Journalist: Is the group specifically taking part, is it just 501s?
Peter Dutton: Well, I think it's safe to say that a lot of people who have had their visas cancelled on character grounds, in particular those that have been involved in outlaw motorcycle gangs and other people, including those that may have been charged with manslaughter or serious criminal assault charges, could be involved in this incident.
That will be investigated in due course.
The priority now is for the police to work with the Serco guards to restore order to the centre and that operation is underway.
Journalist: Is there any indication that you might strengthen the security conditions in Christmas Island permanently?
I mean I know they're different compounds as it stands, but will there be any extra security measures, given this disturbance?
Peter Dutton: Well there has already been significant hardening of the facility there.
As I say, the Australian Border Force looks at each individual detainee and then makes a judgement about what risk that person poses and then where they're accommodated in the detention network is decided at that point.
So, we've already been aware of the need to harden the facility and to provide additional resources to the IDC in Christmas Island.
There will be a review after this incident to see whether or not anything further is required and if it's required the Government will respond accordingly.
The priority for now is to make sure that the officers on the ground can do their work to restore order and send a very clear message that the Government is not going to tolerate this sort of behaviour.
We're not going to allow damage, wilful damage, of Australian Government property to go by without a response from the police.
Journalist: Can you tell us what staff are actually inside the centre? Because we're getting conflicting reports about that.
Peter Dutton: There will be, again, operational judgements made about when staff can return…
Journalist: … So they're not in there at the moment?
Peter Dutton: Well the answer at this point in time may not be relevant to the briefing I had half an hour ago, but the understanding that I had from the most recent briefing this morning was that the administration area, the medical centre and whatnot other compounds had been, control had been restored there.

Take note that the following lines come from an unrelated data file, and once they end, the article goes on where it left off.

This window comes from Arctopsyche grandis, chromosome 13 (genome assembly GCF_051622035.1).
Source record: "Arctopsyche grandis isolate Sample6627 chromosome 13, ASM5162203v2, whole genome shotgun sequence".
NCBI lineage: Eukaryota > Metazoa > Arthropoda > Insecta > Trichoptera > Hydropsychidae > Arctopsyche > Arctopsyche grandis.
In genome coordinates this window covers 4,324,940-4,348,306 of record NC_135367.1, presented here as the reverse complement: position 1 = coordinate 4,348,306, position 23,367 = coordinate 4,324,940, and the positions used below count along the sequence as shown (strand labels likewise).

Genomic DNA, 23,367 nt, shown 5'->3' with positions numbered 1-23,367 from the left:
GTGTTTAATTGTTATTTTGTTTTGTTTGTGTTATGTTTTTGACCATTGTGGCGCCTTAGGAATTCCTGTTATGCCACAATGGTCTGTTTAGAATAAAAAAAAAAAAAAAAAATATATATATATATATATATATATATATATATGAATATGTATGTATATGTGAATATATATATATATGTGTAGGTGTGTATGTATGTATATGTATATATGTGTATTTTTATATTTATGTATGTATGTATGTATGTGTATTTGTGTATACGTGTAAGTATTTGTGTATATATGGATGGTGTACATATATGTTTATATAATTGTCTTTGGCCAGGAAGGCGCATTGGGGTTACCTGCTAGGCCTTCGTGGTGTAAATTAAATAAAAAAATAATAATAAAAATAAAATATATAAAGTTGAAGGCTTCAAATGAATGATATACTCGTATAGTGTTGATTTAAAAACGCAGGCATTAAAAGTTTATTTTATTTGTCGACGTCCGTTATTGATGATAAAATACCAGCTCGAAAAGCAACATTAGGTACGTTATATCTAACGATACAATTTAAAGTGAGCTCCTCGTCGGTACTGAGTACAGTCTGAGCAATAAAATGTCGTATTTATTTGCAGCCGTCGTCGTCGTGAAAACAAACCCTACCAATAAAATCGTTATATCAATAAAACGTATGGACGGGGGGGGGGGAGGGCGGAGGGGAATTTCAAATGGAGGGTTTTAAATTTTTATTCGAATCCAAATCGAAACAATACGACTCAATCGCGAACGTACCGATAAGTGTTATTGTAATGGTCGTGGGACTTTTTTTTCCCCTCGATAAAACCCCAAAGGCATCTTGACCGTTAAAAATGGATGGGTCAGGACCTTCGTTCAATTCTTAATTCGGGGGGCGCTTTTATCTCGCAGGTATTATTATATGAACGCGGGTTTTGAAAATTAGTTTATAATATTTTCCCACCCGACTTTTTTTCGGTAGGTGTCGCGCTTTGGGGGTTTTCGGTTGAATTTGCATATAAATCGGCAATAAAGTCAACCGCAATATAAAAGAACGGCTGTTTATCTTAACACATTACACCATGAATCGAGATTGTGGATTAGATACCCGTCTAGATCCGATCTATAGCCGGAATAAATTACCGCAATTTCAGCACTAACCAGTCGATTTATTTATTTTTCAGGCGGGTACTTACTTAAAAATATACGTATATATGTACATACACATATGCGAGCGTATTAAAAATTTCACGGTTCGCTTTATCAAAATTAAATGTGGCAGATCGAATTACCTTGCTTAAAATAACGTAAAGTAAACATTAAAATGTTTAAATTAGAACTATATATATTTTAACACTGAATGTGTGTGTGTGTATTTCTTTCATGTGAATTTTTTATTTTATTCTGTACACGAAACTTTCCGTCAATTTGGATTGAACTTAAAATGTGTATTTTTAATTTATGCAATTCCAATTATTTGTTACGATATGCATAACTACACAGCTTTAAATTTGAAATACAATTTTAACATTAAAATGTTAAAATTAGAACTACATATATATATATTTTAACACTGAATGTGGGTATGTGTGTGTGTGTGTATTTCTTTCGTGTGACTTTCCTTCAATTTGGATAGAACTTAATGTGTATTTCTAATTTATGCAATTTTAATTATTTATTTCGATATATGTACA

So it may well be the case that staff have re-entered, but I just don't have that information available.
Journalist: Minister, are you concerned about any sort of diplomatic ramifications between Australia and New Zealand as a result of potentially the New Zealand Government getting involved here?
I believe some of the New Zealand detainees want consular assistance and other forms of help as a result of the disturbance.
Peter Dutton: I met the week before last with the two relevant Ministers from New Zealand.
We had a productive meeting in New Zealand. Obviously the Prime Minister has spoken with Prime Minister Key when he was in New Zealand.
I note the comments by Prime Minister Key yesterday, who said that many of these detainees, whether they're on Christmas Island or in the detention network on the mainland, can return to New Zealand in many cases at any time.
But for many of them they're appealing the cancellation of their visa and they're appealing that through the court process here, which as you know is their right, but it can take some time.
So if people want to return to New Zealand we're happy to have that conversation with them.
If their appeal is successful in many cases they can return to Australia and they can do that without prejudice.
In many cases people are deciding to stay for their own, based on their own judgements.
But as Prime Minister Key pointed out yesterday, many of these New Zealand detainees can return to New Zealand.
It's their choice, in many cases, to stay. If they do wish to return then we're happy to accommodate that.
Journalist: Can we just be clear on this question of rubber bullets, because that is a report that's coming out of the detention centre.
Have police been instructed that they can use rubber bullets to try and deter people who are protesting and are you absolutely sure that that hasn't happened?
Or is it possible that you just haven't been briefed that that's occurred?
Peter Dutton: Well I've not received any brief and I've not seen any reporting of that.
The Australian Federal Police response unit is a very professional one and they will make judgements according to the operational needs.
They'll respond to the threat according to their training and according to the law. They'll respond in the appropriate way.
The determination of the Government obviously is to make sure that, through the AFP presence on the ground, that order can be restored to the centre and an investigation can commence and that's what's underway.
Alright, thanks very much.